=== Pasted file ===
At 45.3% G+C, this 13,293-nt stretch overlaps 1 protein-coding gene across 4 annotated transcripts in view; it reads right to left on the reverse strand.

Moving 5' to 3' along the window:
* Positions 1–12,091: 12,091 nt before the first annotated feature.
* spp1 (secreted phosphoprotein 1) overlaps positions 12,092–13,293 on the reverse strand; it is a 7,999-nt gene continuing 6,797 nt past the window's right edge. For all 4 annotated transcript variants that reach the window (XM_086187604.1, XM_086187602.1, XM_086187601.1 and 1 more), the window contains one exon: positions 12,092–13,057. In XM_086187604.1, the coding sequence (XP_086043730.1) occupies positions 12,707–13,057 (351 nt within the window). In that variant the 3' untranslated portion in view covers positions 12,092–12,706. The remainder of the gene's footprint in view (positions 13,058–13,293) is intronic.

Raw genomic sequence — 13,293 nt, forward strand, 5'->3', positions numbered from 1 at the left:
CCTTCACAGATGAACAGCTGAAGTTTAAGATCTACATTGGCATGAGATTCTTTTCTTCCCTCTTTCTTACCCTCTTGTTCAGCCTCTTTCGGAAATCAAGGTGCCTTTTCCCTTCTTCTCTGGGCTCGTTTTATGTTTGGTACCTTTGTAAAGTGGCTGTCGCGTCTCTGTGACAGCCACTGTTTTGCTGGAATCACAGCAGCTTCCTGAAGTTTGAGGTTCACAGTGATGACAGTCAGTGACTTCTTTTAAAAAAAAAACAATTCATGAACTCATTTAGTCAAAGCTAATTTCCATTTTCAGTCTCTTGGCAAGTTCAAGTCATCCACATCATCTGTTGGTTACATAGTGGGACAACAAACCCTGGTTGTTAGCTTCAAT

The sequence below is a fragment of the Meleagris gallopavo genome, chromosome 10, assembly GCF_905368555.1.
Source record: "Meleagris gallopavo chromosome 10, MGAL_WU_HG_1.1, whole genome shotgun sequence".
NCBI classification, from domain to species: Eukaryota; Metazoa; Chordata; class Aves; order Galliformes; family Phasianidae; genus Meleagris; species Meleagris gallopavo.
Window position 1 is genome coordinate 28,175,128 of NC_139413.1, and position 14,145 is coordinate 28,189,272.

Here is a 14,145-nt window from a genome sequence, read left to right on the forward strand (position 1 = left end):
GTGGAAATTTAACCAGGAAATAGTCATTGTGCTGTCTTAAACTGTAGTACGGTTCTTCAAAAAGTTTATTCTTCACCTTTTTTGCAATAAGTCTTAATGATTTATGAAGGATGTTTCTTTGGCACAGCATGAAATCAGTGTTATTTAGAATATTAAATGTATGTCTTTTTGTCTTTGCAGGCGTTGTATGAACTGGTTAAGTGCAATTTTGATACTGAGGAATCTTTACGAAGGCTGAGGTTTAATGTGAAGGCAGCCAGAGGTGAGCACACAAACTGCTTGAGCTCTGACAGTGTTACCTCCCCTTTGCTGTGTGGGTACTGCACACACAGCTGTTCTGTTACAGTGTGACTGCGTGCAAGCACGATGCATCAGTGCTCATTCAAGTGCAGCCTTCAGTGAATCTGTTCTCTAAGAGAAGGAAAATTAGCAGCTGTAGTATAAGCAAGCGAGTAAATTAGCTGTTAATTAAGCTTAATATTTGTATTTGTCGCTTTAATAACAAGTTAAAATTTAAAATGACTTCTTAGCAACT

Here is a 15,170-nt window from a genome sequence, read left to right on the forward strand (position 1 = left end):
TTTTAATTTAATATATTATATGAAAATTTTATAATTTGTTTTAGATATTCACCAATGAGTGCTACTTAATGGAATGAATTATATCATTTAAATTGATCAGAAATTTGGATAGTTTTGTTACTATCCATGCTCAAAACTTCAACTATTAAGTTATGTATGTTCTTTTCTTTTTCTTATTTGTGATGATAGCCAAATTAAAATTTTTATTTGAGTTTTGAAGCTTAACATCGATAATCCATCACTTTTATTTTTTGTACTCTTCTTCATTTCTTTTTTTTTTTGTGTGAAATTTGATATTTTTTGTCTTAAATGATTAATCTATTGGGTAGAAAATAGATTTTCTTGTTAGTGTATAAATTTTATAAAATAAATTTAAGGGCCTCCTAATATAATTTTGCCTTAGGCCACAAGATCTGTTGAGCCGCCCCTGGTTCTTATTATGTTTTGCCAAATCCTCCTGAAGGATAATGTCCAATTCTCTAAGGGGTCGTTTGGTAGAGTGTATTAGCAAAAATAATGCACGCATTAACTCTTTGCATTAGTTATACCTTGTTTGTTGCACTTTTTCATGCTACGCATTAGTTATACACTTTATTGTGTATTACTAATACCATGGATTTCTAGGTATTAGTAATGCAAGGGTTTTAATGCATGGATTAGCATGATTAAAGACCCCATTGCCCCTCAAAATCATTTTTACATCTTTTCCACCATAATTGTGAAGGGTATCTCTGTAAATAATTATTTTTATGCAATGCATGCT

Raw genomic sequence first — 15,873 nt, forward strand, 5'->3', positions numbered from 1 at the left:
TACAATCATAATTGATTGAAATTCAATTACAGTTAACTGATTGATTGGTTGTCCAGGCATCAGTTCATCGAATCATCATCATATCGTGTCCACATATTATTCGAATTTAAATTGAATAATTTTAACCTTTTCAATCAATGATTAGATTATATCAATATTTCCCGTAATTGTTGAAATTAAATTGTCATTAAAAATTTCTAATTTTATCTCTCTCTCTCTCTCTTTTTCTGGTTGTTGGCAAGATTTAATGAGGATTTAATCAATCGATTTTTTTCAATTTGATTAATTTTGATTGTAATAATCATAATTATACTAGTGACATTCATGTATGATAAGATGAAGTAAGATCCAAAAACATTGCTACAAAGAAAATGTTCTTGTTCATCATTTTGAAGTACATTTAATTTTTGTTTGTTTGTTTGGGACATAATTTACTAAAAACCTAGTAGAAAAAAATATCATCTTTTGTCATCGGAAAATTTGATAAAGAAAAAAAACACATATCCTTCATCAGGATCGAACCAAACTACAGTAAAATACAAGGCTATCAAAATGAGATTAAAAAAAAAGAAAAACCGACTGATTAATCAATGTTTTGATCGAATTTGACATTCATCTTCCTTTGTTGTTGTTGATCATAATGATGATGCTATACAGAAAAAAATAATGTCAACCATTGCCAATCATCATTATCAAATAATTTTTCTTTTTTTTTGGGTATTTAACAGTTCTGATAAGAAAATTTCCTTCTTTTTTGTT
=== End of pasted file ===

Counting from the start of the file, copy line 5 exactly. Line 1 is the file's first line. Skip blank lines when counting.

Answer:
Raw genomic sequence — 13,293 nt, forward strand, 5'->3', positions numbered from 1 at the left: